Comment 3VA sysvinit was a dead end


Linux kernel hacker's open rant about systemd


sysvinit was a dead end (Score: 4, Insightful)

by on 2014-08-14 00:53 (#3VA)

I'm not a big fan of systemd, but I disagree with the idea that sysvinit didn't need replacement.

It required a large amount of boilerplate in the service start/stop script, which was different between distros, making it a lot of work to provide a decent start/stop script for your daemon. The hard work of distro maintainers hid this nuisance from most end users though.

Ordering the service startup sequence by manually assigning priorities to them (S80myservice) instead of using dependencies is a terrible hack. It also prevents services from being started in parallel, which is a pity on today's multi-core systems. It's like building your code using a shell script instead of a Makefile.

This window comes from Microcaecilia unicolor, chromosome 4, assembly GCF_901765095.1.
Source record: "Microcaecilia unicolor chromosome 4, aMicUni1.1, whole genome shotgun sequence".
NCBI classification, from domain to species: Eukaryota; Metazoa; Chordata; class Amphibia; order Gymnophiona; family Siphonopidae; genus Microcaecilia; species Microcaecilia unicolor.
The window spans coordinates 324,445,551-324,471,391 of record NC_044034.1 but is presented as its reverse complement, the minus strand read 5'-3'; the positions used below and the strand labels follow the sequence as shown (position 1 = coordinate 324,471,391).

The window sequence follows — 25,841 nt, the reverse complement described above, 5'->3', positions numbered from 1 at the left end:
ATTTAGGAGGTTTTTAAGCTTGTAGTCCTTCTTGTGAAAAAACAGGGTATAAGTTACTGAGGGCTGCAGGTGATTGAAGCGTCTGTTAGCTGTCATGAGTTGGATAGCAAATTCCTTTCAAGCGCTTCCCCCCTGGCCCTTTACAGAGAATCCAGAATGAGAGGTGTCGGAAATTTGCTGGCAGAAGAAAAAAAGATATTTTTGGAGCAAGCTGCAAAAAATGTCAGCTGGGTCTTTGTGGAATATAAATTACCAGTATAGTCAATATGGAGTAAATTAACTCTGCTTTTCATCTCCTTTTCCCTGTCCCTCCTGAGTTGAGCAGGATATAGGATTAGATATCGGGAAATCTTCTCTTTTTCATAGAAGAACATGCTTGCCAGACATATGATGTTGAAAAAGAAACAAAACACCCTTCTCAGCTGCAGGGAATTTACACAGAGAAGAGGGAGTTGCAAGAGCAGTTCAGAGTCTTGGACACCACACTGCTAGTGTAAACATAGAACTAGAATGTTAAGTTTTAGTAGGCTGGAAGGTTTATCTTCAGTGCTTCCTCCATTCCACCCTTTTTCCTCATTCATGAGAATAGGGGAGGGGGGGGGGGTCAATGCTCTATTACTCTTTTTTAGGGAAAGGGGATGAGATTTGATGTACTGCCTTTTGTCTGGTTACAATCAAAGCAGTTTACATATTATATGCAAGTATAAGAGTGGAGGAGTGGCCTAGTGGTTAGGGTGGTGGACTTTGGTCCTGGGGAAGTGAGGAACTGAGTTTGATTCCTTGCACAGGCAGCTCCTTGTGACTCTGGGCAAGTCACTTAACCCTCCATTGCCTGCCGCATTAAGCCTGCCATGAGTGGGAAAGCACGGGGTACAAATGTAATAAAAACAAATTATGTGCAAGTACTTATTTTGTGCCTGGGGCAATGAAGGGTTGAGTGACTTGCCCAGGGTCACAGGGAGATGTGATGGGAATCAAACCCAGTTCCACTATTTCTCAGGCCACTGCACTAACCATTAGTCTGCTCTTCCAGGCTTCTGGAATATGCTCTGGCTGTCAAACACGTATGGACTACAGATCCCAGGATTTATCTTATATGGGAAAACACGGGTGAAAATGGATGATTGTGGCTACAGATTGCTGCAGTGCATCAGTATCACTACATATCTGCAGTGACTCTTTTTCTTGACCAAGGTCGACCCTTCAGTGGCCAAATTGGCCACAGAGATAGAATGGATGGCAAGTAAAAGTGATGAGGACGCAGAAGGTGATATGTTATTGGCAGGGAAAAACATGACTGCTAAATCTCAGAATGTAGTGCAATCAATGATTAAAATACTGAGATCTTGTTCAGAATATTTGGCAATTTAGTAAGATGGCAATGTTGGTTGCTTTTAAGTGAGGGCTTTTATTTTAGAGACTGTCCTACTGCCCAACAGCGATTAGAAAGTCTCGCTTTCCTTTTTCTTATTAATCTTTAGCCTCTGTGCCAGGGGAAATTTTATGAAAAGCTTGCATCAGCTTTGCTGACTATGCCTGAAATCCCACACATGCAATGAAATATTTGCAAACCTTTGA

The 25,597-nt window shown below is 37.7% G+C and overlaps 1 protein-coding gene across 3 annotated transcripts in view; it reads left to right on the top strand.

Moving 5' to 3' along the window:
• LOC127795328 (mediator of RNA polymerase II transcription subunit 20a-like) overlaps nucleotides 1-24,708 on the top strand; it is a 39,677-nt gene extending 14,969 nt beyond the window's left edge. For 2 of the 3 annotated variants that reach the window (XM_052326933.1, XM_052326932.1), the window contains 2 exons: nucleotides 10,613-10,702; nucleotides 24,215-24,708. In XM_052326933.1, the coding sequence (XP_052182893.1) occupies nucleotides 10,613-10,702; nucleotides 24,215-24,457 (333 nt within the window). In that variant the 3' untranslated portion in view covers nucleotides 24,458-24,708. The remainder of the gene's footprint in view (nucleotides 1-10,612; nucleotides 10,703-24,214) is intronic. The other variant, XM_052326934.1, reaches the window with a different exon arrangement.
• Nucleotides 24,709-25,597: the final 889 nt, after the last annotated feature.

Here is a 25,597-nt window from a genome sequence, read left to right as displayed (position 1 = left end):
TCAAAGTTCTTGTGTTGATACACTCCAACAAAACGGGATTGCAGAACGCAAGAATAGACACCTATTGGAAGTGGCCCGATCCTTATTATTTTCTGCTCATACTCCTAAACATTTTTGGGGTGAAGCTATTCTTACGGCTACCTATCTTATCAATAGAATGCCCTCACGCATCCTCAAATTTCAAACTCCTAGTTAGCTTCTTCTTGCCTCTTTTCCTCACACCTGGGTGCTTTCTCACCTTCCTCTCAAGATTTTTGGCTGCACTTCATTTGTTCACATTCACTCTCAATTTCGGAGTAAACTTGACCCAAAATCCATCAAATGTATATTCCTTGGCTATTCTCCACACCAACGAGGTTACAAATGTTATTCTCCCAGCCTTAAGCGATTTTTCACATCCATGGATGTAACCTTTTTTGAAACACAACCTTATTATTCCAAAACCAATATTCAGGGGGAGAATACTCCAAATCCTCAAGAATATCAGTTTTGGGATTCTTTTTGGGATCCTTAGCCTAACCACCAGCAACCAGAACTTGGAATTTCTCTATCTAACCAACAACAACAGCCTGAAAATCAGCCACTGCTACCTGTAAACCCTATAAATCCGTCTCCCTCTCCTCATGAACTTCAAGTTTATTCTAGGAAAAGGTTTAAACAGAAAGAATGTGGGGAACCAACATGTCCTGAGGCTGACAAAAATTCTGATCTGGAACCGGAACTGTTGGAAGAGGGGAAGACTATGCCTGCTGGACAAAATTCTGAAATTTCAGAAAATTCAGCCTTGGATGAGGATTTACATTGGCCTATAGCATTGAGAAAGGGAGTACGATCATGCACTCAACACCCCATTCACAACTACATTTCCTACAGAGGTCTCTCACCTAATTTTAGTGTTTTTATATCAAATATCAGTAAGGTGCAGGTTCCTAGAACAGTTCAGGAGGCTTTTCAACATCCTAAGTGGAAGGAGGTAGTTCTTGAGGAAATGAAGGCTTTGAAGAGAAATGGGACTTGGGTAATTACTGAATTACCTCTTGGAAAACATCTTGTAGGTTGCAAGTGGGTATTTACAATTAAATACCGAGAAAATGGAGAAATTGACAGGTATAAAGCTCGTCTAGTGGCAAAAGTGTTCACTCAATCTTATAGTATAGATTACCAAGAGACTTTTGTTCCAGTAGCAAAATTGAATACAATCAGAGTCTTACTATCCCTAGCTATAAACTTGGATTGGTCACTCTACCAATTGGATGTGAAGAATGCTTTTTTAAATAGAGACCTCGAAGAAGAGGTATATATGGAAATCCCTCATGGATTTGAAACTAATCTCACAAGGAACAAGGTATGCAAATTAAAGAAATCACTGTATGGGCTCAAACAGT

There is no consistency in how services are started: inittab can respawn, init.d scripts can query the service status (on some distros!), (x)inetd can start services on demand, but all have different configurations.

I have some doubts systemd is the right solution to these problems, but at least there is movement now. In my opinion, the solution would be to improve systemd or replace it with something better, not going back to sysvinit.


Time Reason Points Voter
2014-08-14 03:09 Insightful +1
2014-08-14 03:59 Insightful +1
2014-08-14 14:09 Insightful +1

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